condensation on a glass beaker container

Condensation isn't really a problem for your plants, but it can take away from the "look" and aesthetic.


Some or all of the following cause condensation within the home of Moss Balls.

  • Sealed Container.
    If the vase or jar is sealed at the top then the water vapor can't escape. This means it will eventually settle on the coolest part of the container and turn back into water. You can prevent it by taking the lid off the top to provide ventilation.
  • Too Hot.
    Increased warm temperatures will speed up the evaporation rate and the amount of water vapor. Moss Balls don't like it too warm, so if you're seeing a lot of condensation, it could be a symptom that the temperature may be too hot.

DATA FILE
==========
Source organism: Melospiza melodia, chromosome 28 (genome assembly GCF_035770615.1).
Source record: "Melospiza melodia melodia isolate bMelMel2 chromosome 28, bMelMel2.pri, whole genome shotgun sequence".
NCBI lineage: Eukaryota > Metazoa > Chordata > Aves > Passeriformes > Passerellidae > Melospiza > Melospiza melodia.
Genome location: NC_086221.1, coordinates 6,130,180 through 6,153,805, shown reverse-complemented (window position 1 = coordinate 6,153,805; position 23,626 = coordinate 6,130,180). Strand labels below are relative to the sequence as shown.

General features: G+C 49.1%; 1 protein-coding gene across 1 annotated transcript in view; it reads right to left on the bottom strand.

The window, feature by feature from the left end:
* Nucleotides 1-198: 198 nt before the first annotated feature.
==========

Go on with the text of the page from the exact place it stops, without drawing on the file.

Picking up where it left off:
• Too much Light.
    Similarly, too much light, usually direct sunlight, can cause rapid heating of the water. Marimos aren't keen on too much light, so again, seeing condensation could be a warning sign about where you're trying to grow your plants. Don't forget; indirect light is plenty for them.

Stuck in vase

Because these plants grow soooo slowly, being stuck in a vase isn't that likely or common. But it does still happen!

A Marimo trapped in a glass jar

Smaller moss balls would escape from this opening, but this one has grown too big and needs some help.


This is simple. Your Marimo has got stuck because either the neck of the jar is too small, or the plant itself has grown.

  • Try and use growing jars that have wide openings.
    Small openings can add to the "ship in a bottle" look that people find attractive. But if you can't get your Moss Balls back out without damaging them, it's not going to work long-term, as they do need to come out for cleaning now and again.
  • The Marimo has grown. Or has it?